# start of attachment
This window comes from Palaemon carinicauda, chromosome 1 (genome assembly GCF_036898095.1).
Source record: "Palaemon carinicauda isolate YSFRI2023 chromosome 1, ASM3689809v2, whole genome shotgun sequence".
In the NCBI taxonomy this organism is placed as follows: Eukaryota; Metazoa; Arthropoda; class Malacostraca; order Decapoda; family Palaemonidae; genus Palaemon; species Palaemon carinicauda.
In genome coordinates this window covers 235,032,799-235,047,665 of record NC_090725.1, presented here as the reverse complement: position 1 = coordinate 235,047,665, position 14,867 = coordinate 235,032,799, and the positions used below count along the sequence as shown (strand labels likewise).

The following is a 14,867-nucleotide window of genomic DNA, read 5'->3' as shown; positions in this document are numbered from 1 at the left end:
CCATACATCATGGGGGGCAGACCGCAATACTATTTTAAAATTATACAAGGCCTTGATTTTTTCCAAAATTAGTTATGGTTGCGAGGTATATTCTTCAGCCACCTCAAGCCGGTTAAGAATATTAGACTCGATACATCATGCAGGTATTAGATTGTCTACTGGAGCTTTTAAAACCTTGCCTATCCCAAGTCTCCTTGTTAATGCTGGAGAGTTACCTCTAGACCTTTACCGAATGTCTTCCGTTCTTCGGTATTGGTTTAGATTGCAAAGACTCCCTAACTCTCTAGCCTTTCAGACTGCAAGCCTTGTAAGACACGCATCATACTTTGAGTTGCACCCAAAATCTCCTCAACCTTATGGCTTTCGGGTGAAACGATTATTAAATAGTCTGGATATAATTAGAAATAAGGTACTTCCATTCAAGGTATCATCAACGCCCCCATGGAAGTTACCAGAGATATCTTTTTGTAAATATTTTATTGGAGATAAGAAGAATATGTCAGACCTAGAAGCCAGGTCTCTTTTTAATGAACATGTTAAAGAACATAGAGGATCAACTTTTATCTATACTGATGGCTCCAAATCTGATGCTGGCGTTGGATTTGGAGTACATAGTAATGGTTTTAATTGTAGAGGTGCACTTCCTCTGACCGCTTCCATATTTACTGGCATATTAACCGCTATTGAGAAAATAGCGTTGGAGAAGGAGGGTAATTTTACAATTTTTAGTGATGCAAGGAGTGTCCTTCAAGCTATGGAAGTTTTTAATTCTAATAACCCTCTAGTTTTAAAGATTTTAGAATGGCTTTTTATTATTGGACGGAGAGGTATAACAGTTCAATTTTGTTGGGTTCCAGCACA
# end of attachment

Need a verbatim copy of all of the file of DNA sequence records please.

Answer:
This window comes from Palaemon carinicauda, chromosome 1 (genome assembly GCF_036898095.1).
Source record: "Palaemon carinicauda isolate YSFRI2023 chromosome 1, ASM3689809v2, whole genome shotgun sequence".
In the NCBI taxonomy this organism is placed as follows: Eukaryota; Metazoa; Arthropoda; class Malacostraca; order Decapoda; family Palaemonidae; genus Palaemon; species Palaemon carinicauda.
In genome coordinates this window covers 235,032,799-235,047,665 of record NC_090725.1, presented here as the reverse complement: position 1 = coordinate 235,047,665, position 14,867 = coordinate 235,032,799, and the positions used below count along the sequence as shown (strand labels likewise).

The following is a 14,867-nucleotide window of genomic DNA, read 5'->3' as shown; positions in this document are numbered from 1 at the left end:
CCATACATCATGGGGGGCAGACCGCAATACTATTTTAAAATTATACAAGGCCTTGATTTTTTCCAAAATTAGTTATGGTTGCGAGGTATATTCTTCAGCCACCTCAAGCCGGTTAAGAATATTAGACTCGATACATCATGCAGGTATTAGATTGTCTACTGGAGCTTTTAAAACCTTGCCTATCCCAAGTCTCCTTGTTAATGCTGGAGAGTTACCTCTAGACCTTTACCGAATGTCTTCCGTTCTTCGGTATTGGTTTAGATTGCAAAGACTCCCTAACTCTCTAGCCTTTCAGACTGCAAGCCTTGTAAGACACGCATCATACTTTGAGTTGCACCCAAAATCTCCTCAACCTTATGGCTTTCGGGTGAAACGATTATTAAATAGTCTGGATATAATTAGAAATAAGGTACTTCCATTCAAGGTATCATCAACGCCCCCATGGAAGTTACCAGAGATATCTTTTTGTAAATATTTTATTGGAGATAAGAAGAATATGTCAGACCTAGAAGCCAGGTCTCTTTTTAATGAACATGTTAAAGAACATAGAGGATCAACTTTTATCTATACTGATGGCTCCAAATCTGATGCTGGCGTTGGATTTGGAGTACATAGTAATGGTTTTAATTGTAGAGGTGCACTTCCTCTGACCGCTTCCATATTTACTGGCATATTAACCGCTATTGAGAAAATAGCGTTGGAGAAGGAGGGTAATTTTACAATTTTTAGTGATGCAAGGAGTGTCCTTCAAGCTATGGAAGTTTTTAATTCTAATAACCCTCTAGTTTTAAAGATTTTAGAATGGCTTTTTATTATTGGACGGAGAGGTATAACAGTTCAATTTTGTTGGGTTCCAGCACA